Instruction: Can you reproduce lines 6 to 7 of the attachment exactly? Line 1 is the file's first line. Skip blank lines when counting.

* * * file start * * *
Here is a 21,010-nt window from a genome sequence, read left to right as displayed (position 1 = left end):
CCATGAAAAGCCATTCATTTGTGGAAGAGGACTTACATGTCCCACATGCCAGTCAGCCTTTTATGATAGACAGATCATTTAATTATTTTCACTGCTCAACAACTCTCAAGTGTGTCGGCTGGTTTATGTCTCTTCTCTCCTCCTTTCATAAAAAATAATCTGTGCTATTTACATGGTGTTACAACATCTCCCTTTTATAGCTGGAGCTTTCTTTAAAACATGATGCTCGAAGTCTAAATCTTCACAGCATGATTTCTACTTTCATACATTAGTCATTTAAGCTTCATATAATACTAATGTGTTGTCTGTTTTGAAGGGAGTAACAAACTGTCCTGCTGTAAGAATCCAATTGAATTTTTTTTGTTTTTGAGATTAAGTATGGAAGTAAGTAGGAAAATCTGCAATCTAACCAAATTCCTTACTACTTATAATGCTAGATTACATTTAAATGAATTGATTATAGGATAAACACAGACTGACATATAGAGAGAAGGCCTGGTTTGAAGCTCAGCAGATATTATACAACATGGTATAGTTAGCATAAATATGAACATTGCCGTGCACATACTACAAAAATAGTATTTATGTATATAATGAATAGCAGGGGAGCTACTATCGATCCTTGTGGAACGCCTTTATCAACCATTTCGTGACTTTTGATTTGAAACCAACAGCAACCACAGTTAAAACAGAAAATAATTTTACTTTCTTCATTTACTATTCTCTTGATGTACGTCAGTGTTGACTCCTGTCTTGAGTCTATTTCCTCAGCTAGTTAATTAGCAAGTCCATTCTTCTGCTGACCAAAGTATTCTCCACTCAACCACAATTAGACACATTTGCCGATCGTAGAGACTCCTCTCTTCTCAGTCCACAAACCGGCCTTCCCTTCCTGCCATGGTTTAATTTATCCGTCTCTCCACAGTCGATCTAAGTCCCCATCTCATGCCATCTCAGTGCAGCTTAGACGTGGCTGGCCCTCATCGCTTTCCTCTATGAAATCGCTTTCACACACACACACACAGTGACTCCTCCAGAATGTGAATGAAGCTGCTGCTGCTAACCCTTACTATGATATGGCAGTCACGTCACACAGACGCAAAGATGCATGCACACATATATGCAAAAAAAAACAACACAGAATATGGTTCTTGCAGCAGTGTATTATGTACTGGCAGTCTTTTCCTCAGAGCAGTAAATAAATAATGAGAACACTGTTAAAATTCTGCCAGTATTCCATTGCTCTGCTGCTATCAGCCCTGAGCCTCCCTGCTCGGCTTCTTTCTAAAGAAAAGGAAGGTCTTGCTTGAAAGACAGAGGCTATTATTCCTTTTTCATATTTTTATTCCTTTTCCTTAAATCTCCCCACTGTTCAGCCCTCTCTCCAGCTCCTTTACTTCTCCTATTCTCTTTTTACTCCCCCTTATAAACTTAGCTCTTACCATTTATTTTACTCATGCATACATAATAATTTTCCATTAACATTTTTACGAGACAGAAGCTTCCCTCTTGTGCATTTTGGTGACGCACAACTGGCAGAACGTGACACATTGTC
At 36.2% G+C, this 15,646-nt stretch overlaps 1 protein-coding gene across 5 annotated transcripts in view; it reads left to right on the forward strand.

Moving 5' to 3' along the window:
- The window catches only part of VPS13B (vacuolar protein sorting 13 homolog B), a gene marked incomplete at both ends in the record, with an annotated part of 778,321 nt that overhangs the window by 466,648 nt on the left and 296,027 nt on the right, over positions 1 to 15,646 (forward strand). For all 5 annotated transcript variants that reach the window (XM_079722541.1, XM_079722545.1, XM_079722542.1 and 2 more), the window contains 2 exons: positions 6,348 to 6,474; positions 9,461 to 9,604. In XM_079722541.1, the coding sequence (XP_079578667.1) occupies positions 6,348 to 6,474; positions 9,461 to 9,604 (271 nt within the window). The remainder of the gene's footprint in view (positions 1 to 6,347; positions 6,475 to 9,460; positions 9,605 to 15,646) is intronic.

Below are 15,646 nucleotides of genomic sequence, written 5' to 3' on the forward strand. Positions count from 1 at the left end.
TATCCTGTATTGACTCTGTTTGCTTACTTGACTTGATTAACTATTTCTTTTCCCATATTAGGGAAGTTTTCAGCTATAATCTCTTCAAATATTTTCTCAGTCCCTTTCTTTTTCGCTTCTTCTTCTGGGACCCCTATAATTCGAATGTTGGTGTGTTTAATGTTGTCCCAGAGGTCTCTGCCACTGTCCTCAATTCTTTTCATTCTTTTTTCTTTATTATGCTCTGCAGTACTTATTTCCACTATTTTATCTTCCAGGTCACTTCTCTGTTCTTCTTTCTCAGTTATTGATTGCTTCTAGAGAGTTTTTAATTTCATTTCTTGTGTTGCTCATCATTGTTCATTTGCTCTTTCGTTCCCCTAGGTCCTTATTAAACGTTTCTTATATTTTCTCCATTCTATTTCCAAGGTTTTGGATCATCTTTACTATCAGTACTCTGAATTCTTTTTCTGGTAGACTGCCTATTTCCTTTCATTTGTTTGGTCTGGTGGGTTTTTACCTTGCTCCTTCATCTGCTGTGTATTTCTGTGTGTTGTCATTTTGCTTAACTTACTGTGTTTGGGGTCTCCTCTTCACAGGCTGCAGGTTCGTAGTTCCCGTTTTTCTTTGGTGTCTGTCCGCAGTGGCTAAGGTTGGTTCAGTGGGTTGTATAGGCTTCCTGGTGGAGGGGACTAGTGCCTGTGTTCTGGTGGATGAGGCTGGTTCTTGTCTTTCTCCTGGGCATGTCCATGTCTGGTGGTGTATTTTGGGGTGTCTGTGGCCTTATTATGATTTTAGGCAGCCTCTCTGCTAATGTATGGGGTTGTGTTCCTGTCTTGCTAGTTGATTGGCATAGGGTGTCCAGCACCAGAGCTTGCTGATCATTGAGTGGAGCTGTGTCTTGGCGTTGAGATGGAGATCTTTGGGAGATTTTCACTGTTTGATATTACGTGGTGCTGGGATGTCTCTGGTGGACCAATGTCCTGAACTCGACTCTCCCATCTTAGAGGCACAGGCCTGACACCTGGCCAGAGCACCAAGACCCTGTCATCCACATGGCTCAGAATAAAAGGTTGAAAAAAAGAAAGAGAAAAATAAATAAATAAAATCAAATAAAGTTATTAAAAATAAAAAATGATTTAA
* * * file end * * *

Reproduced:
Below are 15,646 nucleotides of genomic sequence, written 5' to 3' on the forward strand. Positions count from 1 at the left end.
TATCCTGTATTGACTCTGTTTGCTTACTTGACTTGATTAACTATTTCTTTTCCCATATTAGGGAAGTTTTCAGCTATAATCTCTTCAAATATTTTCTCAGTCCCTTTCTTTTTCGCTTCTTCTTCTGGGACCCCTATAATTCGAATGTTGGTGTGTTTAATGTTGTCCCAGAGGTCTCTGCCACTGTCCTCAATTCTTTTCATTCTTTTTTCTTTATTATGCTCTGCAGTACTTATTTCCACTATTTTATCTTCCAGGTCACTTCTCTGTTCTTCTTTCTCAGTTATTGATTGCTTCTAGAGAGTTTTTAATTTCATTTCTTGTGTTGCTCATCATTGTTCATTTGCTCTTTCGTTCCCCTAGGTCCTTATTAAACGTTTCTTATATTTTCTCCATTCTATTTCCAAGGTTTTGGATCATCTTTACTATCAGTACTCTGAATTCTTTTTCTGGTAGACTGCCTATTTCCTTTCATTTGTTTGGTCTGGTGGGTTTTTACCTTGCTCCTTCATCTGCTGTGTATTTCTGTGTGTTGTCATTTTGCTTAACTTACTGTGTTTGGGGTCTCCTCTTCACAGGCTGCAGGTTCGTAGTTCCCGTTTTTCTTTGGTGTCTGTCCGCAGTGGCTAAGGTTGGTTCAGTGGGTTGTATAGGCTTCCTGGTGGAGGGGACTAGTGCCTGTGTTCTGGTGGATGAGGCTGGTTCTTGTCTTTCTCCTGGGCATGTCCATGTCTGGTGGTGTATTTTGGGGTGTCTGTGGCCTTATTATGATTTTAGGCAGCCTCTCTGCTAATGTATGGGGTTGTGTTCCTGTCTTGCTAGTTGATTGGCATAGGGTGTCCAGCACCAGAGCTTGCTGATCATTGAGTGGAGCTGTGTCTTGGCGTTGAGATGGAGATCTTTGGGAGATTTTCACTGTTTGATATTACGTGGTGCTGGGATGTCTCTGGTGGACCAATGTCCTGAACTCGACTCTCCCATCTTAGAGGCACAGGCCTGACACCTGGCCAGAGCACCAAGACCCTGTCATCCACATGGCTCAGAATAAAAGGTTGAAAAAAAGAAAGAGAAAAATAAATAAATAAAATCAAATAAAGTTATTAAAAATAAAAAATGATTTAA